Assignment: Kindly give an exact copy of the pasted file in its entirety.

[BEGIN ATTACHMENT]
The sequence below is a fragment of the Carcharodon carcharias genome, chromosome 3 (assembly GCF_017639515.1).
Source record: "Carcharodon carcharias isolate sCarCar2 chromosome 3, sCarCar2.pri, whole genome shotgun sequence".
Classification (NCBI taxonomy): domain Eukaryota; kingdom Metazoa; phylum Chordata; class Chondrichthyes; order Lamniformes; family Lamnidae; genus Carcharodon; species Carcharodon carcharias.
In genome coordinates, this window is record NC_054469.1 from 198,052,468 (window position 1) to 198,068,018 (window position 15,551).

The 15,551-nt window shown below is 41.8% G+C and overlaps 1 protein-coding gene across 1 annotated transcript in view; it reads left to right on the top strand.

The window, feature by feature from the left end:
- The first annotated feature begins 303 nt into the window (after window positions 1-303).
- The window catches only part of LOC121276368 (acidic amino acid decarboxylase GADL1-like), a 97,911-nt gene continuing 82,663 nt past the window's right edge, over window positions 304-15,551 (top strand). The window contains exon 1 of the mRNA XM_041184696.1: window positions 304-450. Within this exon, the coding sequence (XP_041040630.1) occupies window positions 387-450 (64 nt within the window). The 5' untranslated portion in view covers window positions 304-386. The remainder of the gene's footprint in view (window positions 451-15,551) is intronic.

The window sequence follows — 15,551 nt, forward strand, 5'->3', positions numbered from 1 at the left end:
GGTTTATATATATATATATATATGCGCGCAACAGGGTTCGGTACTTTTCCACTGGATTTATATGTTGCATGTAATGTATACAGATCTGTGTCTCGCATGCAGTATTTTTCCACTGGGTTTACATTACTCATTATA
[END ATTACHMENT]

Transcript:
The sequence below is a fragment of the Carcharodon carcharias genome, chromosome 3 (assembly GCF_017639515.1).
Source record: "Carcharodon carcharias isolate sCarCar2 chromosome 3, sCarCar2.pri, whole genome shotgun sequence".
Classification (NCBI taxonomy): domain Eukaryota; kingdom Metazoa; phylum Chordata; class Chondrichthyes; order Lamniformes; family Lamnidae; genus Carcharodon; species Carcharodon carcharias.
In genome coordinates, this window is record NC_054469.1 from 198,052,468 (window position 1) to 198,068,018 (window position 15,551).

The 15,551-nt window shown below is 41.8% G+C and overlaps 1 protein-coding gene across 1 annotated transcript in view; it reads left to right on the top strand.

The window, feature by feature from the left end:
- The first annotated feature begins 303 nt into the window (after window positions 1-303).
- The window catches only part of LOC121276368 (acidic amino acid decarboxylase GADL1-like), a 97,911-nt gene continuing 82,663 nt past the window's right edge, over window positions 304-15,551 (top strand). The window contains exon 1 of the mRNA XM_041184696.1: window positions 304-450. Within this exon, the coding sequence (XP_041040630.1) occupies window positions 387-450 (64 nt within the window). The 5' untranslated portion in view covers window positions 304-386. The remainder of the gene's footprint in view (window positions 451-15,551) is intronic.

The window sequence follows — 15,551 nt, forward strand, 5'->3', positions numbered from 1 at the left end:
GGTTTATATATATATATATATATGCGCGCAACAGGGTTCGGTACTTTTCCACTGGATTTATATGTTGCATGTAATGTATACAGATCTGTGTCTCGCATGCAGTATTTTTCCACTGGGTTTACATTACTCATTATA